This article originally appeared on StreetAuthority
These are truly days of wine and roses for stock market investors.
After being knocked down in the dot-com bubble of the late 1990s and again during the financial crisis of 2008, long-term investors are being rewarded for their persistence and dedication as stocks surge higher, breaking record after record.
In fact, this bull market turned 4 years old in March and is showing no signs of letting up.
Historically, the average bull market has lasted 4 1/2 years. In and of itself, this means little; for instance, the 1990s bull market lasted nearly seven years without a major correction.
But according to my research, there are three distinct signs that make me think this bull market may be ending soon. Here's what you need to know.
1. Irrational Exuberance
This term is best known for its use by former Federal Reserve Chairman Alan Greenspan during the dot-com bubble of the late '90s.
This means that investor excitement has driven stock prices higher than justified by fundamental support. While this was certainly true during the dot-com boom, it isn't as true today.
Companies are posting strong numbers, and the economy is thriving. However, it is important to note that the primary cause of the today's bull market is unfettered Federal Reserve easing measures. Questions like "How much is too much?" and "How long can the Fed keep pumping out money to support the economy?" make me think that the Fed itself may be acting with irrationally exuberance -- and a sharp pullback could occur.
Remember, pullbacks of 10% are common in bull markets. That means 1,500-plus points in the Dow Jones industrial average (DJIA). Be ready.
In addition, it takes a full 25% drop from the highs to signal a bear market has started. This equates to a 3,750-point drop in the Dow. Even if this occurs, it leaves the Dow well above the psychologically critical 10,000 level.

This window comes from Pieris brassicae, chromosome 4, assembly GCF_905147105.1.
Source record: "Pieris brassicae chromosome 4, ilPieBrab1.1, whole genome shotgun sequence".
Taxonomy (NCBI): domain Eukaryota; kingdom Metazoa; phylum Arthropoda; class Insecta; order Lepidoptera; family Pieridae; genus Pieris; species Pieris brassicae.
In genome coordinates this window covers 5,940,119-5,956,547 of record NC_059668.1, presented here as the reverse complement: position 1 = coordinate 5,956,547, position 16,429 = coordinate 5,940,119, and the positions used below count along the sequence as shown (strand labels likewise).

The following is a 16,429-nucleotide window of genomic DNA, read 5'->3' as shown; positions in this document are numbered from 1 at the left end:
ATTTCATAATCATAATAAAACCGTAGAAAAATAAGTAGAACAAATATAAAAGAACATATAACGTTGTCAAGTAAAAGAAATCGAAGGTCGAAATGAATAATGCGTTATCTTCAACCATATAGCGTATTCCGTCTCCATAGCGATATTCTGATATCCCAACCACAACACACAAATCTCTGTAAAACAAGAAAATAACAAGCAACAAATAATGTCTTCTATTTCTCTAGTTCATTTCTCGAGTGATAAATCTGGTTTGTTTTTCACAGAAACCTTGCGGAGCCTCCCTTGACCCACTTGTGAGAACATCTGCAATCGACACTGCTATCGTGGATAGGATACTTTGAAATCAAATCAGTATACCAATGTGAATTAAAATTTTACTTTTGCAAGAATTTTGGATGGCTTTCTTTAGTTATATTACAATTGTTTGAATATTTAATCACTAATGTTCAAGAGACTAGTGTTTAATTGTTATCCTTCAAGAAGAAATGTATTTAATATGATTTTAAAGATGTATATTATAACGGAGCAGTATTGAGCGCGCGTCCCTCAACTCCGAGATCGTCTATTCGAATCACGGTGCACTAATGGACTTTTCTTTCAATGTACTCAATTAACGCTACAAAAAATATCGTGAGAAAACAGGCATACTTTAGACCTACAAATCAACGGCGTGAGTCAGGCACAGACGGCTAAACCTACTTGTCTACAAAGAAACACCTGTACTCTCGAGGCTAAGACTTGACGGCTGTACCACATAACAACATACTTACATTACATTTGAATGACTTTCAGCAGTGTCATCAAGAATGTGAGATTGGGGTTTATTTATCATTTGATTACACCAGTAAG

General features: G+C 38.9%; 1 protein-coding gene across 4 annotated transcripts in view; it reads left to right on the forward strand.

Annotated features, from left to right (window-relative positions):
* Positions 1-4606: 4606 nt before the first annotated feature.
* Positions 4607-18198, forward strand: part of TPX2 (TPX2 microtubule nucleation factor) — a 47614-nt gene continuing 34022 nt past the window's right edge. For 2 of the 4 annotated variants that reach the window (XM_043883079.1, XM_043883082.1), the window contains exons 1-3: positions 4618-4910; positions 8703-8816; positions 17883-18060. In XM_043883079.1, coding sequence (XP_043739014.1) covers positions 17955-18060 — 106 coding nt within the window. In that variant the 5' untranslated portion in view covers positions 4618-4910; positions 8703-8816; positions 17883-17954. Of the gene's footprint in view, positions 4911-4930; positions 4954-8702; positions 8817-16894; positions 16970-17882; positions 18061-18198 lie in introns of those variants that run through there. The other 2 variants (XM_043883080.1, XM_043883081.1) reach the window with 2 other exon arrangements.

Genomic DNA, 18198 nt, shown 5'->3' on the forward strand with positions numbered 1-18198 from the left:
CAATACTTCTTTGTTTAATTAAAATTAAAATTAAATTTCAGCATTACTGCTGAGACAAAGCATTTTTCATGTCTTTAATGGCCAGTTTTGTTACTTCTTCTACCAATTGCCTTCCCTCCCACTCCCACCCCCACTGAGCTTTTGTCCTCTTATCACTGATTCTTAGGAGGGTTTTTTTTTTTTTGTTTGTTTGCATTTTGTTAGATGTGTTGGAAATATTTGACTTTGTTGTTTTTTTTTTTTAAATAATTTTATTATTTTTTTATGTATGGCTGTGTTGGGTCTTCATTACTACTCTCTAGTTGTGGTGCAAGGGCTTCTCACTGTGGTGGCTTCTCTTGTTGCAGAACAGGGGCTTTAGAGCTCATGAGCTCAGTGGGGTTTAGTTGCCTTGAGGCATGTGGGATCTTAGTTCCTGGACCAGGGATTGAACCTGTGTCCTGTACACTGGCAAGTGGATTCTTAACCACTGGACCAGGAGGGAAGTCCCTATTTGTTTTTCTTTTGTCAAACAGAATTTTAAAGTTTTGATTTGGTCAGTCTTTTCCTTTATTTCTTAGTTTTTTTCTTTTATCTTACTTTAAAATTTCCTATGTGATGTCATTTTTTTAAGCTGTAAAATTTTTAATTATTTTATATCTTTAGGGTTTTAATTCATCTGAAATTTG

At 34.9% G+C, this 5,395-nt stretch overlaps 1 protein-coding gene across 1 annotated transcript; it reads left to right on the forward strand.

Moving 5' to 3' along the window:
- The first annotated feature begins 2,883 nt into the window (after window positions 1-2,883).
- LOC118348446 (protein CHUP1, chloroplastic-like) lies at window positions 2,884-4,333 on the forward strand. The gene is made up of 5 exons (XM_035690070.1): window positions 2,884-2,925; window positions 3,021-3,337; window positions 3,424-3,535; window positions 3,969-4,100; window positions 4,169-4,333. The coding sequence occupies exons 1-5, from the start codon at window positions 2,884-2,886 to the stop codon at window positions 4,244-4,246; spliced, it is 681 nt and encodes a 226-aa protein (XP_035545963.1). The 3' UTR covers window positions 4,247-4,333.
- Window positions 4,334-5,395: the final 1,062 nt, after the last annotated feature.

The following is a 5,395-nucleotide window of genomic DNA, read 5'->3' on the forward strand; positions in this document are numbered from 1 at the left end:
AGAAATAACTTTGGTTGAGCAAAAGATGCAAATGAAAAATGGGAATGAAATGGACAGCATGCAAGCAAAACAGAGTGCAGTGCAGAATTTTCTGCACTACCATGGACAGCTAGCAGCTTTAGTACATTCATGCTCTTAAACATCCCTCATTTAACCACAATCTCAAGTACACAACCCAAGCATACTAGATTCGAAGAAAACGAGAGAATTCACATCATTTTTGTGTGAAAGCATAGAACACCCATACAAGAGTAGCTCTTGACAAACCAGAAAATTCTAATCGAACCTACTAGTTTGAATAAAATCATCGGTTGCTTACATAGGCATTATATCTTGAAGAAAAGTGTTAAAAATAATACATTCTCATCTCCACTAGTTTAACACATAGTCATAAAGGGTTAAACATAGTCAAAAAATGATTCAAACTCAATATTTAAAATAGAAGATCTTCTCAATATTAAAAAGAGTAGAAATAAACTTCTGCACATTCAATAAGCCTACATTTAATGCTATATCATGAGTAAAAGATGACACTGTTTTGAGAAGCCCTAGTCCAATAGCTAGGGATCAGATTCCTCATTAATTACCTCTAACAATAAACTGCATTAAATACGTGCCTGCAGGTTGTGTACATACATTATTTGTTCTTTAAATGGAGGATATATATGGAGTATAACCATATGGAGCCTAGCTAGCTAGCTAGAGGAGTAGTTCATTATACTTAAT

2. Global Uncertainty
We live in a connected world. The debt crisis in Europe is far from over, further austerity measures could affect the U.S. economy, and a slowing growth rate in China may eventually hurt U.S. exports.
3. Fed Changes
While the Federal Reserve is the prime driver behind the bull market, it could easily shut off the faucet.
If the Fed increases interest rates or throttles back on the quantitative easing measures, stocks could plunge in response. While interest rate increases are not expected until the unemployment rate drops to 6.5%, the Fed may turn to other measurements to make its decision. All the Fed needs to think is that the economy is overheated and it will step in to increase rates.
Federal Reserve Chairman Ben Bernanke is stepping down in 2014. His replacement may have a different market view and pull back the reins on the easing measures. If this occurs in an unexpected way, be prepared for the largest stock single market plunge of the century.
Along with the three expected ways the bull market could be derailed, economic black swans could also end the good times.
A "black swan" event is one that is completely unexpected and has profound effects. (The 9/11 terrorist attacks are an example of such an event that had major effects on the economy.)
Risks to Consider: Remember, diversification is the key to success in the stock market. A well-diversified portfolio can weather most market storms and create solid profits during the good times.
Action to Take -- While the market appears technically to be topping out, anything can happen, and it's possible it could continue much higher. However, investors need to be mindful of these signals, which could portend a derailment of the bull market. Remember, declines of 10% or more are common bull market occurrences.
Author: David Goodboy
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